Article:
After 35 years of continuously protesting in front of the White House, Concepcion Picciotto, a Washington, D.C. fixture, has died. Picciotto, who was in her 80s, made a name for herself taking a stance against the U.S.'s possession and willingness to use nuclear weapons and its support of nations with similar capabilities.
Over the nearly 40 years and six presidencies that she protested, Picciotto was notoriously tight-lipped about what, specifically, inspired her to move to D.C. and set up a tent directly across from the White House. In interviews, Picciotto was known to keep her messaging tight and focused on the necessity of disarmament, but in her personal blog, she was much more revealing.
Though she's now passed, Picciotto's original website remains and it tells the fascinating story of a woman who, after entering into an abusive relationship with a controlling husband, ultimately found her freedom advocating for global peace.
"We have to remove the president before engaging into a nuclear war, because we cannot tolerate to go with more excuses and lies to Iran or North Korea or any other country, why they support Israel who proliferate the world with nuclear weapons," Picciotto posted to her website. "Israel is spying on the United States, and this world war has to be stopped."
In the early '80s, Picciotto joined William Thomas and Arthur Harris as protestors in residence near the White House front law. Their persistent presence on Pennsylvania drew attention from both the media and the police, eventually leading to a number of arrests and a renewed dedication to their cause.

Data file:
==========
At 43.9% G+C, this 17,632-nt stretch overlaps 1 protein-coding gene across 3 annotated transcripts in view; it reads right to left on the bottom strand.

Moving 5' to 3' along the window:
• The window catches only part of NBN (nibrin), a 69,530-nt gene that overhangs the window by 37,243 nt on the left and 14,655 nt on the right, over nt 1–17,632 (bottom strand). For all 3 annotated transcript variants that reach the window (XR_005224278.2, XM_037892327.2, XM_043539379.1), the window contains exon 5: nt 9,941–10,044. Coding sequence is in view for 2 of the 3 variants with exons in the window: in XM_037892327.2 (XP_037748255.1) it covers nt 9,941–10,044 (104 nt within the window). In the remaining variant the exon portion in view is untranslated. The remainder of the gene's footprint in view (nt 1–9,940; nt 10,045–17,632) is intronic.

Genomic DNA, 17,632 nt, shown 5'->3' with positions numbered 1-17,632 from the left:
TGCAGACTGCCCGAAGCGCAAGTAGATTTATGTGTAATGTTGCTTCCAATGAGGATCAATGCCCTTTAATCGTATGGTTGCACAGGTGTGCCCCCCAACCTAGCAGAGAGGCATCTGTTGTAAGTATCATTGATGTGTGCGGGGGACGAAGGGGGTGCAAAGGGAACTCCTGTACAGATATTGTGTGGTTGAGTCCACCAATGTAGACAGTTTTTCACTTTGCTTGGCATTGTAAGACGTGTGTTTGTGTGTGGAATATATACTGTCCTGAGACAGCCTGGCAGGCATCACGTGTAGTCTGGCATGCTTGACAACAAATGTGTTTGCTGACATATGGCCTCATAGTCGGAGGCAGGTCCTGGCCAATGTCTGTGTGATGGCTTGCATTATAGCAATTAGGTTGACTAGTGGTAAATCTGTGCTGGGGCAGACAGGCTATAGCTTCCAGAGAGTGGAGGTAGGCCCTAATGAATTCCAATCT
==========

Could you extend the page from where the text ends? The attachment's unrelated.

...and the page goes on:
"I intend to fast until the American government recognizes the ideals from which it draws its authority and allows me to live my life as I see fit," Thomas wrote in their Manifesto of Independence. "This is not an act of self destruction but an effort to persuade this nation to return to the principles of the Declaration of Independence upon which it was founded."
In 2013, D.C. Park police attempted to shut down Picciotto's peace vigil after a police officer noticed that it had been left unattended. Under D.C. law, this meant that authorities would finally be able to close Picciotto and her followers down. The vigil was spared thanks to last minute intervention by Congressional delegate Eleanor Holmes Norton.
"She is well known for her willingness to engage in principled activism at considerable personal costs," Norton said of Picciotto "She and her friends and allies have abided by the rules, and this single mishap by a fellow activist should not torpedo her longstanding vigil. In this city, we work together to find solutions.”